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Penn History

This exhibit was researched and written by Nicholas G. Heavens, University Archives Summer Research Fellow, 2000-2002. He is an undergraduate at the University of Chicago and has been a University Archives Summer Research Fellow for the last three years. Much of this exhibit is based on his research of the history of computing at Penn in the summer of 2000.

During the 1990s, Penn faculty members researched network technology. For instance, Penn was part of the Aurora Testbed of the Gigabit Testbed Initiative in 1991. With MIT and Bell Labs, Penn researchers tried to send computer data at very high rates, hoping to reach a goal of one gigabit per second, or one billion binary digits per second. Consider that one ASCII formatted character is stored as eight binary digits, and the average word is five characters long. Therefore, Aurora researchers were striving to transmit twenty five million words per second.

David J. Farber
David J. Farber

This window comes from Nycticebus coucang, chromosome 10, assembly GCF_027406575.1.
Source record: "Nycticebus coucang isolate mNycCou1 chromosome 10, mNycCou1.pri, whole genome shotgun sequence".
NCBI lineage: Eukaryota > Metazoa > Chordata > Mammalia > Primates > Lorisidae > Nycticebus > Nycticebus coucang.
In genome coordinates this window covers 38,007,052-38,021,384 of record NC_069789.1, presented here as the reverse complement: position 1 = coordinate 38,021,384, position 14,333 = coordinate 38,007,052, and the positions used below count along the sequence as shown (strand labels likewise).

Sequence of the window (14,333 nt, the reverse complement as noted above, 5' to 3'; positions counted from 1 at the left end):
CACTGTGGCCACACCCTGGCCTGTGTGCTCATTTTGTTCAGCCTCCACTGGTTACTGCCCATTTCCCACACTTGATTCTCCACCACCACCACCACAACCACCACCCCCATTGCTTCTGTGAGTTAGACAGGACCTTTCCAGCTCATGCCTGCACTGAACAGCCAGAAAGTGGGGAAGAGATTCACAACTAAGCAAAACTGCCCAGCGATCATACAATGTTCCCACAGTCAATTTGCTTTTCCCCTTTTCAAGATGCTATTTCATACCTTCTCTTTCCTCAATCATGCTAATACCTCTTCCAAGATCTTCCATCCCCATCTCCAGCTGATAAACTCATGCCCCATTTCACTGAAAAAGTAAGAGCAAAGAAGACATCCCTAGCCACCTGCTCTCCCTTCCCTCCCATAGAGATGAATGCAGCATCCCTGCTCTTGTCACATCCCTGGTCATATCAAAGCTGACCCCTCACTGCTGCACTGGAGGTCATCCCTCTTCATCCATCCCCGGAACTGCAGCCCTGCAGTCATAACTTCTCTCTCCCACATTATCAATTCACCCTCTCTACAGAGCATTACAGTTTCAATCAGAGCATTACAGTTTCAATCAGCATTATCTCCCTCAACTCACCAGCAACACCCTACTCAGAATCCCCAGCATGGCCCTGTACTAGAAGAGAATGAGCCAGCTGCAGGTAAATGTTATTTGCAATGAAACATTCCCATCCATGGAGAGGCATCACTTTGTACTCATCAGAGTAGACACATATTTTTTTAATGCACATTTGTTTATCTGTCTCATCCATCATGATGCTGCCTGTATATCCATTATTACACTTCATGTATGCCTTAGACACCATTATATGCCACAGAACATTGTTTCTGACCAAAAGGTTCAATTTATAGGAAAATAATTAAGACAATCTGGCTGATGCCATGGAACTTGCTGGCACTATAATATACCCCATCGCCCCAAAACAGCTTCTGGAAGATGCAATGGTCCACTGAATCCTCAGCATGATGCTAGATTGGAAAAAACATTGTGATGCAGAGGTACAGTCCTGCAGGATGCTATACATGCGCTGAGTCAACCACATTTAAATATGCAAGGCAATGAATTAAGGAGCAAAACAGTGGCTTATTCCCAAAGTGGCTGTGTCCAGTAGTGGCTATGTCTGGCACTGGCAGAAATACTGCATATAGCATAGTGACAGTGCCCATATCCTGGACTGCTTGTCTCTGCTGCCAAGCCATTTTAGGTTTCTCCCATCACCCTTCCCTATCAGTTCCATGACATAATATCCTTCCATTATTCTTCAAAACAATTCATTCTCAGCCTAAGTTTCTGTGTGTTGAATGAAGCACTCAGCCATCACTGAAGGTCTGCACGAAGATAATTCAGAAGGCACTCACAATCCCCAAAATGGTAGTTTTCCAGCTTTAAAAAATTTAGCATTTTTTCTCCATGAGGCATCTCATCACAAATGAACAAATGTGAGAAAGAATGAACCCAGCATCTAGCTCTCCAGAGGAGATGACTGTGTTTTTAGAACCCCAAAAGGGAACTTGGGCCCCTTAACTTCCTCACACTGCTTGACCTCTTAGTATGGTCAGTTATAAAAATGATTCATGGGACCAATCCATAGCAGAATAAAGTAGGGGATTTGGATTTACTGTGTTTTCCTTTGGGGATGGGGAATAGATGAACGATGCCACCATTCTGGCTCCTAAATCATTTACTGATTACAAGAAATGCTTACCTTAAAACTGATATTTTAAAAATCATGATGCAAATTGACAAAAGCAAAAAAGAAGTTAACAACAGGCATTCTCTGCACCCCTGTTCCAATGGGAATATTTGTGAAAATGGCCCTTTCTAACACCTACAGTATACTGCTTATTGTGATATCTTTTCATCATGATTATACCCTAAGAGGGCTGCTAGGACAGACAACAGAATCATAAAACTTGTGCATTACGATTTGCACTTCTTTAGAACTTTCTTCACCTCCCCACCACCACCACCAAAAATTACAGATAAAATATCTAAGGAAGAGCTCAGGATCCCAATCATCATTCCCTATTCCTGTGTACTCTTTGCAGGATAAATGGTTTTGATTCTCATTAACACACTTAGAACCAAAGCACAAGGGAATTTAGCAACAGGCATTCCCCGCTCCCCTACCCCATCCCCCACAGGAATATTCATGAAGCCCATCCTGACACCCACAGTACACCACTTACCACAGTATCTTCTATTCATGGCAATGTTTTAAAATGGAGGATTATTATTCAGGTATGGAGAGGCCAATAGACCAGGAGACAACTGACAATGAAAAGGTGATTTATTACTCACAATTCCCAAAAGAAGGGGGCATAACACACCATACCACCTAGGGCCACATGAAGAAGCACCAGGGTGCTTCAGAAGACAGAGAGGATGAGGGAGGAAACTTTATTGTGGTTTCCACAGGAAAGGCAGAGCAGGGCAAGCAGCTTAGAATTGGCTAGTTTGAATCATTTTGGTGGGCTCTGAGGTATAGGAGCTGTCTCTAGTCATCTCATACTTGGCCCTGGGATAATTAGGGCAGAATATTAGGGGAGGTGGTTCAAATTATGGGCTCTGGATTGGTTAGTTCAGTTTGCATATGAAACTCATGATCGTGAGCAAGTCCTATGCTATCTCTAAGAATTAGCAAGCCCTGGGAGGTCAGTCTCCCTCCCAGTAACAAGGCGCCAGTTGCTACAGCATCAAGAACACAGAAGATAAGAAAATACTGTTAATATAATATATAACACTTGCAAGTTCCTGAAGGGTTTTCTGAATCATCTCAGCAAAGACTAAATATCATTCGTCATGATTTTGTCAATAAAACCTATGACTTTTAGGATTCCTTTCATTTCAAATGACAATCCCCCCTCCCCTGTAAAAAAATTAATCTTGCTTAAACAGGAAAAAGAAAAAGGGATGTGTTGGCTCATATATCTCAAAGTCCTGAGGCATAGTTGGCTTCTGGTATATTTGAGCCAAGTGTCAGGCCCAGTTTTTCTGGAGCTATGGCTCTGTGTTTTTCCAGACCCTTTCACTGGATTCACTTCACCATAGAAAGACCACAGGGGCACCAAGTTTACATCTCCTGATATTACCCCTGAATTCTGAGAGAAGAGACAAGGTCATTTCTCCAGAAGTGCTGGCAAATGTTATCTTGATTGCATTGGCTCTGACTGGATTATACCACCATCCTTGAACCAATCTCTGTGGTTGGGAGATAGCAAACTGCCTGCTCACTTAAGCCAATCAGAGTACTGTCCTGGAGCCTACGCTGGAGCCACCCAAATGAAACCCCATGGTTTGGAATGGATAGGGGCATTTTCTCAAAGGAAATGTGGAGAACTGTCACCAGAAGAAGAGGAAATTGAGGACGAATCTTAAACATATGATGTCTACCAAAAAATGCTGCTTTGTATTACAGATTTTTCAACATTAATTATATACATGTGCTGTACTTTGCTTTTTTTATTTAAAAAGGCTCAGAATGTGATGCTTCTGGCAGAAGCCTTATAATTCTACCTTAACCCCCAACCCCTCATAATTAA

The leader of Penn’s involvement in Aurora and of the entire Gigabit Testbed Initiative was the University’s leading researcher in network technology, Dr. David J. Farber, Alfred Fitler Moore Professor of Telecommunications in SEAS. During the 1960s, Farber was a researcher at the Rand Corporation, a not for profit defense contracting company that conceived the idea of the Internet during the 1960s. After his first bite of computer network technology, Farber was hooked and has continued network research to this very day. Linguistically, Farber helped to invent the SNOBOL programming language, the ancestral language of shell scripting languages such as awk and Perl, which help to enhance the command structures and abilities of operating systems for certain applications. He also has been an important activist for free speech on the Internet and the use of the Internet in the education of all children.